the widely held view that the world can be fully explained by the natural sciences?
I presume that what is meant here is that we can in principle have a complete explanation –
logically speaking – any proposal – any explanation – is open –
open to question – open to doubt – uncertain –
to hold that any matter is fully explained – is pretentious
even when we have decided for a proposal – or settled on a course of action –
if we behave logically – we continue to question – continue to doubt –
what we investigate and what we explore is propositional uncertainty
to hold that any proposition is beyond question – that is certain – is to hold a prejudice
there is no sin in this – a good deal of human propositional action is the assertion of prejudice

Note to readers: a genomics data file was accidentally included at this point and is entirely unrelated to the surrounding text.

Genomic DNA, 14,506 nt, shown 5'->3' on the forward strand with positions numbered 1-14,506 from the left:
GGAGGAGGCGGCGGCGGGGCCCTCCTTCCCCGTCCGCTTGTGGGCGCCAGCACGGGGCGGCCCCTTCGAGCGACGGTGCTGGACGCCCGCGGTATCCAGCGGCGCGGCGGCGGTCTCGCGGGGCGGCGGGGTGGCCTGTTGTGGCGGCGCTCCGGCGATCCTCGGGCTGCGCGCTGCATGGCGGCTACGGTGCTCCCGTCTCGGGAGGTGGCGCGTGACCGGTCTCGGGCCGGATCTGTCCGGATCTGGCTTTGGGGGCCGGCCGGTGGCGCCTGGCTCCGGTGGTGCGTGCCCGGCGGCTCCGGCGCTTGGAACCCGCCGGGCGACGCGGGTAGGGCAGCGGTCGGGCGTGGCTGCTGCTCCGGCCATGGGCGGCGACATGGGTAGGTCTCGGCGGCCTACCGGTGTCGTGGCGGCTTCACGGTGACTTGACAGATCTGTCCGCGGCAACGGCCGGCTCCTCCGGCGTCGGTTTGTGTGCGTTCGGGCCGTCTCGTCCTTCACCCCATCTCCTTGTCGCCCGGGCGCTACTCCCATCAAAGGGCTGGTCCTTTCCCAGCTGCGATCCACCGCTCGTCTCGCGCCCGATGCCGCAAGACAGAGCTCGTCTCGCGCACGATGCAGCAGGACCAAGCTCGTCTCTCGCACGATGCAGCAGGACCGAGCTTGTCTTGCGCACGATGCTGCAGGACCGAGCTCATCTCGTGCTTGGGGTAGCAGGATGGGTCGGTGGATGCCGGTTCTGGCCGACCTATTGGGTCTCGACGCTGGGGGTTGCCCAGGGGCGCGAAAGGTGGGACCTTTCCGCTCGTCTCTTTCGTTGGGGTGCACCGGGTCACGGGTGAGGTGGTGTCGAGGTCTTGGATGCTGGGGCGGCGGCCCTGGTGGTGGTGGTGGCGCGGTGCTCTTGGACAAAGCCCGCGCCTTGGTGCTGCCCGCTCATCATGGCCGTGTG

my point is that such behaviour – is not logical
the world can be explained in any number of ways
and any proposal put will be open to question – open to doubt – and will be –
without irreducibility of normative truth – the nihilists win the day?
irreducibility – amounts to the end of question – the end of doubt – the claim of certainty
the argument for irreducibility – is the argument for prejudice
and to suggest that in the absence of prejudice – there is nothing – nothing to be concerned about –
is for mine – plain ignorant – and quite preposterous
so called ‘normative proposals’ are made – are put in various forms – and acted upon – and this is as natural as sunshine –
this is an empirical reality –
and the logical reality is that any such proposal – or any proposal regarding its basis –